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P O L Y T E C H . N U

ARC51 frequency selector

imageThis article is about a preset frequency selector panel. It's unknown where this frequency selector is used. The frequency selector is able to 'memorize' mechanically 20 frequencies. It's assumed that this panel is used for the ARC/51 airborn transceiver since the part number is '5300/CP ARC/51'.

The device I obtained had two missing screws that resulted in a freely rotating knob. I 'upgraded' the thread to M4 and new hexagon socket set screws are placed.

noteSome avionics devices (from before 1960's) are painted with (illuminating) radioactive paint.
This device is checked and no radiation is detected.

image The user operation is rather simple. At the front panel is only one knob available. This is an aluminium knob that can be rotated (in both directions) to select the desired frequency preset. Each preset is marked with a number between 1...20. The selected preset is marked with a white arrow. The pilot can select the desired radio frequency preset by just rotating this knob.

setting frequency presets
imageThe frequency is also rather simple. When the panel is removed from the airplane, the top side of the device is available. There's a spring loaded 'door' that can easily be lifted. Underneath the 'door' is a drum visible with movable studs. By strategically placing the studs, the desired frequency between 200,00 MHz and 399,95 can be selected. By rotating the knob at the front panel, the drum rotates. The corresponding channel number is also shown at the right. Remind that the channel number at the front is not the frequency that can be set at the same time due to the mechanical design. There's a channel number shift of five applicable. There's a built in tool connected to a spring loaded string to prevent losing the tool. With the tool it's possible to slide the studs to another position. The first stud is used to switch between 200,00 and 300,00 MHz marked with a '2' and '3'. The next three numbers are set by removing two studs that corresponds to the available truth table. There's a two out of five possibility that makes exactly ten possibilities where always two studs are used. The last number is to switch between 00 and 50 kHz. This makes that the channel steps are 50 kHz.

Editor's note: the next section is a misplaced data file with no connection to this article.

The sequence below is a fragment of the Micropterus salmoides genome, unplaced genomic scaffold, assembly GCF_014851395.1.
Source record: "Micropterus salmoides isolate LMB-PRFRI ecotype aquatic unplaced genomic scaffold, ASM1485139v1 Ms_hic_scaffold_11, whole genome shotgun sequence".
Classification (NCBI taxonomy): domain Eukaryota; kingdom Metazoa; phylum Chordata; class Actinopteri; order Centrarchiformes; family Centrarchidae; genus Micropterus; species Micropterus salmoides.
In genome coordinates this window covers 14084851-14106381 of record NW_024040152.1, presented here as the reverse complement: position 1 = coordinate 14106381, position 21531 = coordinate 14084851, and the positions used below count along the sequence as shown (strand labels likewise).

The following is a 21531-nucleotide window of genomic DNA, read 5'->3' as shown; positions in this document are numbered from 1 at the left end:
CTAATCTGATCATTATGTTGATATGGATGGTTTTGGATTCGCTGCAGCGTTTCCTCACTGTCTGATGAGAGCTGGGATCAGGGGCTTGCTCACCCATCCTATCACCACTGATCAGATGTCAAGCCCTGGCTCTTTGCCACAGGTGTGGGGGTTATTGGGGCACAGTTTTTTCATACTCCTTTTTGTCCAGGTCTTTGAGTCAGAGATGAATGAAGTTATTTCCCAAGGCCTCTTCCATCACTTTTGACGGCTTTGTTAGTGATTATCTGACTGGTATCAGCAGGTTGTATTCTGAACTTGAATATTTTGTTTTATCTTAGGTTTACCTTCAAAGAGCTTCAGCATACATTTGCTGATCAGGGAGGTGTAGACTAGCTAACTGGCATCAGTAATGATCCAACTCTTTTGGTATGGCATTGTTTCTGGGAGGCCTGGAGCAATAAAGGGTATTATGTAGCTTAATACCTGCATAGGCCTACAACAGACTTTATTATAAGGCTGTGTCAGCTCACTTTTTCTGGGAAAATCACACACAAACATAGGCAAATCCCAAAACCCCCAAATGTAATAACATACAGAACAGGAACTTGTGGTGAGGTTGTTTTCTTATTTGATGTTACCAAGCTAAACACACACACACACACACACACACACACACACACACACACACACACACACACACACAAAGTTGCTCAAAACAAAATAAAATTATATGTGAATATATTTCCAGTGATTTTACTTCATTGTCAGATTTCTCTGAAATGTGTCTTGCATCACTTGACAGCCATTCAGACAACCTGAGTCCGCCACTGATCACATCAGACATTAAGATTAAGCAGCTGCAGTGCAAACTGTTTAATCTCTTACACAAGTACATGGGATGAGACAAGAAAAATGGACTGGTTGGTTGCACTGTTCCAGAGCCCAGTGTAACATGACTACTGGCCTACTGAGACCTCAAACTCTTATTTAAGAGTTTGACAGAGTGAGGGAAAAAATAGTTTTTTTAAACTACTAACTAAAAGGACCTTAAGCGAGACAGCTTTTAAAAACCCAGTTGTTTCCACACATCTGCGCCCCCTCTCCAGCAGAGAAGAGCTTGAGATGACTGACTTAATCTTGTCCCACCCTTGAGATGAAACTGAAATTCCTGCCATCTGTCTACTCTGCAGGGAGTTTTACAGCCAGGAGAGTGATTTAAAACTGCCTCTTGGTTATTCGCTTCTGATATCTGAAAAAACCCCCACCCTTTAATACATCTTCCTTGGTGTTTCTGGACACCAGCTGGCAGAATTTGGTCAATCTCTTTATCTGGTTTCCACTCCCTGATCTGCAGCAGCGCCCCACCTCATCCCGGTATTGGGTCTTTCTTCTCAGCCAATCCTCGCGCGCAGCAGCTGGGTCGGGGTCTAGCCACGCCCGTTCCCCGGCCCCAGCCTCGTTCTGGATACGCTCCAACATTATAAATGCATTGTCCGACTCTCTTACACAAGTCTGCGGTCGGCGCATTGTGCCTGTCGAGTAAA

For reference, the frequencies programmed in my device were:
01: 317,500 MHz
02: 257,800 MHz
03: 385,400 MHz
04: 344,000 MHz
05: 368,300 MHz
06: 340,300 MHz
07: 364,200 MHz
08: 355,600 MHz
09: 312,900 MHz
10: 249,250 MHz
11: 278,350 MHz
12: 380,150 MHz
13: 373,900 MHz
14: 291,450 MHz
15: 243,600 MHz
16: 275,950 MHz
17: 242,600 MHz
18: 396,500 MHz
19: 267,350 MHz
20: 297,800 MHz

imageSince the device is rather simple, the connections are also simple. There's only one connector available. This is a circular connector shell size 16 with 26 pins of size #20.

inner working
The inner workings are rather simple. The rotatable drum has movable studs. Each stud lifts a mechanical contact that acts as a closed switch. So for each selected frequency are eight switches closed. The connected transceiver 'computes' the desired frequency and sets the desired transmit and receive frequency. By rotating the drum, the applicable contacts are lifted for each selected channel. The switch contacts are rather crude and are open switches, so failure is possible fore sure due to dirt on the contacts. This is not uncommon for the 'technology' back in de days. The good thing is that no sensitive electronics is used, so this rather primitive device will last very long!


reverse engineering/schematic
The reverse engineering was done within half an hour. Creating the digital drawing took almost more time... The device consists of 19 switches that have one common contact 'a'. Each other end of the switches are connected to an individual pin of the connector. There's also a chassis ground pin 'X' that is also used for the panel illumination power return. The panel illumination lamp is powered by applying power to pin 'Y'. I guess the schematic is rather self-explanatory.